How did you get started in underwater photography?
I first got started in underwater photography when my husband and I began our dive adventures in Europe. Compared to a lot of other continents, Europe is not one that is known for scuba diving. What I found the more we travelled throughout Europe, was that it was sometimes hard to find dive sites, dive shops and information with regards to diving. As we travelled, we decided to photograph and document some of the unique places, hoping to shed some light on the truly magnificent places in this lesser known dive continent.
What came first – diving or photography?
I was a scuba diver long before I was a photographer. My hubby is actually convinced he married a mermaid. After about 10 years of being a scuba diver, I began photographing and my underwater camera has become an extension of my dive gear. On every dive, I try to bring my camera with me. I love capturing and educating people about my favourite place on this planet.
What’s in your underwater photography kitbag?
My underwater photography kitbag is made up of my Canon SL1 camera and lenses (I have a wide-angle EFS 10-18mm and macro EF-S 60mm lens), Ikelite underwater housing with corresponding wet lenses, Ikelite DS 161 strobes, connectors, camera card, o-ring lubrication, a GoPro for on top of my camera, and of course spares (spare lube, o-rings, camera card). I also carry a little scuba smurf (Scuba Joe) that is clipped to my camera setup. I have this smurf with me to occasionally photograph in some of the amazing underwater environments in the hopes of encouraging the younger generation to get excited about life beneath the waves.
Favourite location for diving and underwater photography?
One of my favourite locations for diving and underwater photography is Blue Heron Bridge in Florida. Blue Heron is a shallow muck diving site with a ton of marine animals in a relatively small area. Once you train your eyes at finding animals on the bottom, it is unreal the diversity of this site. Above and beyond the diversity, Blue Heron is an easily accessible shore diving spot, making it really practical (and affordable) for do-it-yourself divers with their own equipment.
Most challenging dive?
Generally speaking, when it comes to photography, I find drift dives challenging. Drift diving is not a style of diving that I get to practice on a regular basis and when your diving with camera gear it can sometimes be even more tricky. On the really strong drifts, I find that leaving yourself at the mercy of the ocean is sometimes a little unsettling.
Who are your diving inspirations?
My diving inspiration is Jill Heinerth a Canadian cave diver, underwater explorer, photographer and filmmaker. She is such a fearless and empowering woman in an industry that is primarily filled with men. It would be a total dream to one day have the privilege to dive with her.
Which underwater locations or species are still on your photography wish list and why?
I am absolutely obsessed with eventually heading to Australia and diving with sea dragons. It’s definitely a bucket list item for me. Before I began travelling so extensively, I used to work in an aquarium and was the primary caregiver for their Leafy and Weedy sea dragon collection. It was a pretty intensive animal to care for, but so rewarding. On top of being absolutely adorable, I love watching them elegantly propel themselves around the plant life.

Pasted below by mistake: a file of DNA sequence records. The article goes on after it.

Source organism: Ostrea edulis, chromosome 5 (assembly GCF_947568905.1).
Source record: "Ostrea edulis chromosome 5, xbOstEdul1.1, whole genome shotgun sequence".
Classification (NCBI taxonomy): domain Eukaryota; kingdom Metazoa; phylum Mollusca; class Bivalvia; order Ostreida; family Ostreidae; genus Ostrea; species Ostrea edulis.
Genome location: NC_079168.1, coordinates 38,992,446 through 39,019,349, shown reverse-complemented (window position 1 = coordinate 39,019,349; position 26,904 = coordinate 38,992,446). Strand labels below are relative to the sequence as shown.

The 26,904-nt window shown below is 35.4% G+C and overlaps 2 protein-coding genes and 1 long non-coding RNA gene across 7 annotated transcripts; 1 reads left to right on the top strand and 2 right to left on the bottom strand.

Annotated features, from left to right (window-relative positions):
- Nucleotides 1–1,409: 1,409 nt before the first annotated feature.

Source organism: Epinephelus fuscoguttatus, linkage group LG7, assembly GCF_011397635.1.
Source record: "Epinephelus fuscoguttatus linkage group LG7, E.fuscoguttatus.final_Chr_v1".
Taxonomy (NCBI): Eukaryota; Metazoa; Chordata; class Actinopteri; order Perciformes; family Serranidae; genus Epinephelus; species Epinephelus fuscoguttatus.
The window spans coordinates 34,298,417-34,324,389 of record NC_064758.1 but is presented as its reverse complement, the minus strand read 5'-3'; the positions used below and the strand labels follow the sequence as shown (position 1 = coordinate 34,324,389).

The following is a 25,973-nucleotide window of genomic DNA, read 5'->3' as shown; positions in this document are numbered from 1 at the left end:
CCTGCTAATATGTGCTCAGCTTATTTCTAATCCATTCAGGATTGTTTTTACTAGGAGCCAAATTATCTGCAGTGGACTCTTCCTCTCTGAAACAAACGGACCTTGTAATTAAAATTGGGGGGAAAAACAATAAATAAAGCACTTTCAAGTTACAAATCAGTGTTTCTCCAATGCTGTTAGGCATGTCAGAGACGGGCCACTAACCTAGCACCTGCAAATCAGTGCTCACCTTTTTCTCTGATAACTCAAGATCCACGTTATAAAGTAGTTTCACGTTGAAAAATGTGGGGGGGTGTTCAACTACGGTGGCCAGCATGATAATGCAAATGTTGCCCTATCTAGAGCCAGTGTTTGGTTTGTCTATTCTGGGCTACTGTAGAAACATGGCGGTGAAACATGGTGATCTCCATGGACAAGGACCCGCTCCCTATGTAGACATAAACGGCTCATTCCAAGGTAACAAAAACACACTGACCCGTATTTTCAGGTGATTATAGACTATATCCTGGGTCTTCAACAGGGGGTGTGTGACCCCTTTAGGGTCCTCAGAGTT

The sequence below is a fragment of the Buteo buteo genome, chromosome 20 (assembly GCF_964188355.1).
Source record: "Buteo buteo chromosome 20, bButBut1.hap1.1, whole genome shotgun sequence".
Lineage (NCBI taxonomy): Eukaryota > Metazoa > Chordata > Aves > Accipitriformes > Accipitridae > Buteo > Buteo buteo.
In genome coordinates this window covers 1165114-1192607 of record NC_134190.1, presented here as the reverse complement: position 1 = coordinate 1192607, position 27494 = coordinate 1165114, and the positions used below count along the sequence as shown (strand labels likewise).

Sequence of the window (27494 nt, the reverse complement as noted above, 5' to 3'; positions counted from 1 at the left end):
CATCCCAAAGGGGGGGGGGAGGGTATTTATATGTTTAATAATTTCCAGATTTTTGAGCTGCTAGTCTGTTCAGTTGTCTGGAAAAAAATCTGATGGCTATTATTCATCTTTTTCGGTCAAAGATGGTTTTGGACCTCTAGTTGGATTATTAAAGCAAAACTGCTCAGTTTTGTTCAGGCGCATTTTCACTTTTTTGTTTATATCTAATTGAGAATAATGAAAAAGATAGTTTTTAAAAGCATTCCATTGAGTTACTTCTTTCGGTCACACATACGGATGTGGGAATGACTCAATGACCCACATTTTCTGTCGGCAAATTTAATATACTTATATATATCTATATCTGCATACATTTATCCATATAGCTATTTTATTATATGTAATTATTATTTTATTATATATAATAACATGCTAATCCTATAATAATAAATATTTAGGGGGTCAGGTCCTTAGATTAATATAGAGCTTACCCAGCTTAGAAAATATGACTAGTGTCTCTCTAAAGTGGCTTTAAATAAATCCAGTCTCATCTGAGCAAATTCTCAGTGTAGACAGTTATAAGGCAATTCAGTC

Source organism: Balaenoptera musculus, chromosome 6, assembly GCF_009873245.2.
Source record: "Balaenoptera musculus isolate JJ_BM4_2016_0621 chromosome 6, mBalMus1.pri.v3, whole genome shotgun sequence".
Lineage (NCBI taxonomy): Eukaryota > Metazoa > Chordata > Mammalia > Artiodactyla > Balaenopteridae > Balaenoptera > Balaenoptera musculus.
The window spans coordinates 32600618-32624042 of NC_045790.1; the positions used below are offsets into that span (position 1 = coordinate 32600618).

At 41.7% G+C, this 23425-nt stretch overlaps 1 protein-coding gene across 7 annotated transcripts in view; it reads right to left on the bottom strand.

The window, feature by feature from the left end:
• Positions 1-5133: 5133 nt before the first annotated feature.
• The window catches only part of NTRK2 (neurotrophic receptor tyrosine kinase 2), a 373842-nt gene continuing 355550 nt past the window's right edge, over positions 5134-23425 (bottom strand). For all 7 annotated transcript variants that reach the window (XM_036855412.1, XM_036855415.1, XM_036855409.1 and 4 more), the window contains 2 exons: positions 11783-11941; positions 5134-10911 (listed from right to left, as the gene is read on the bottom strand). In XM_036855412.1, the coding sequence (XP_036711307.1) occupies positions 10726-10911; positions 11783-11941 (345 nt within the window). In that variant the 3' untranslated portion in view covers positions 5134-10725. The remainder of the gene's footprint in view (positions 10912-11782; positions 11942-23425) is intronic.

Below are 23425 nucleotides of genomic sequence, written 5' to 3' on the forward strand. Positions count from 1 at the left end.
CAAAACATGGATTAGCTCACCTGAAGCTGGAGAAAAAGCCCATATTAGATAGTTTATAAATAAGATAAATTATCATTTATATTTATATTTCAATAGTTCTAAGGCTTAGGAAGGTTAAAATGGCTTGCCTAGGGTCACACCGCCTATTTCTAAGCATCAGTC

What advice do you wish you’d had as a novice underwater photographer?
Learn how to use your strobes especially for macro photography! The biggest mistake I made was shying away from my strobes in the first six months after I had purchased my camera. It was only after a dive instructor encouraged me to get some light on my subjects that I began to really incorporate and play with light underwater.
Hairiest moment when shooting underwater?
One of the scariest moments, which doesn’t necessarily apply to my self and my husband as we had already surfaced and returned to the dive boat, was when we were diving the D-Day wrecks in Normandy. Someone deployed their SMB and had gotten tangled in the line and was dragged to the surface from 100 feet. Thankfully the diver was okay, but nonetheless, it was a scary incident where a chopper was called as a necessary precaution, should the diver have needed to be air evacuated.
This moment was a blatant reminder that things can go wrong underwater, even to the most experienced diver. Needless to say my hubby and I now take extra care when deploying our surface markers.
What is your most memorable dive and why?
Just like any scuba fanatic, some of my favourite dives are when I come across a new species, one that I haven’t previously dived with. But if I’m being perfectly honest, my favourite dive was April 27, 2013. It was the day my husband and love of my life proposed to me at 25 feet underwater.
For Ali and the underwater world, it was love at first splash. What began as a hobby in middle-of-nowhere Canada, quickly became a lifestyle. This cold water diver has been sporting a neoprene wetsuit since 2007. She is now a certified divemaster with a degree in marine biology and sustainability. Saltwater, freshwater, volcanic craters, glacier lagoons, tidal whirlpools, tropical reefs, murky lakes… if you can dream it, chances are Ali’s tried diving in it.